Myth #4: ABA is composed of solely table work/ sitting.
Fact: Individuals unfamiliar with ABA commonly mistake the intervention for Discrete Trail Training (DTT), which is indeed a teaching methodology used in an ABA program and does involve one-on-one instruction, commonly at a desk or table. However, it is only one of the many teaching methods and strategies used throughout a competent ABA treatment program. Others may include natural environment training (NET), activity schedules, modeling, reinforcement systems, PRT, self-management, and incidental teaching.6 One of the goals of an ABA program is to take advantage of naturally occurring learning opportunities. For this, ABA providers will give instruction in the setting when the skill will naturally occur during child-directed treatment sessions. The seemingly limitless, evidence-based options help make the intervention so effective at treating a disorder with a myriad of symptoms and varying degrees of severity.

Myth #5: ABA therapy is only for children with autism.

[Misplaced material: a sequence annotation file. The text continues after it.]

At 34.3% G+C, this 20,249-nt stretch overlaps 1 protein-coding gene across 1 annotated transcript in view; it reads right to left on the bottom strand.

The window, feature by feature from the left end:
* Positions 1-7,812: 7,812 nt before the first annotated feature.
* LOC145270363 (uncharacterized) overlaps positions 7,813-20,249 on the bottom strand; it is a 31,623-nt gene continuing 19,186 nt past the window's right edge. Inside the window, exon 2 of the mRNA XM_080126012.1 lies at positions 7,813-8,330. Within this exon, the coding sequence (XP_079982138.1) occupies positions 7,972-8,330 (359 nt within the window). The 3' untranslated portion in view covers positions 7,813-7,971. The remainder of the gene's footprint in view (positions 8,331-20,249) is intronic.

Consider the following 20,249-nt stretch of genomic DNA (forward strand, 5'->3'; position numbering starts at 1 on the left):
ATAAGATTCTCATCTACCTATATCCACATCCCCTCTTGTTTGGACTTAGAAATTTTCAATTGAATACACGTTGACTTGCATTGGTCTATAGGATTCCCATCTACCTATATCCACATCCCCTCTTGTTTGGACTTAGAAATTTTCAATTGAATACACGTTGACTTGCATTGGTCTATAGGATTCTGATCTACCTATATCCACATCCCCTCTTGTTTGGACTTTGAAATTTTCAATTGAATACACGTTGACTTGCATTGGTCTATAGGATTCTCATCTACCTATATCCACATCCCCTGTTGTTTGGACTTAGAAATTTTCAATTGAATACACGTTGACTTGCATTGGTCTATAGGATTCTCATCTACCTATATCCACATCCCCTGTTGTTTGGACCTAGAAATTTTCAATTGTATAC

Fact: Although the treatment has been found to be highly effective as a tool for early intervention for autism, ABA treatment programs have been utilized to correct all sorts of behaviors for individuals around the world. According to Applied Behavior Strategies, “ABA providers are charged with the improvement of socially significant behaviors. Socially significant behaviors include communication, social skills, academics, reading and adaptive living skills such as gross and fine motor skills, toileting, dressing, eating, personal self-care, domestic skills, and work skills.” Furthermore, ABA therapy has successfully been applied to environment/sustainability issues, organizational behavior management, addictions, gambling, criminal forensics, and exercise.8 ABA strategies have also worked in adults who suffered from a stroke or brain injury.9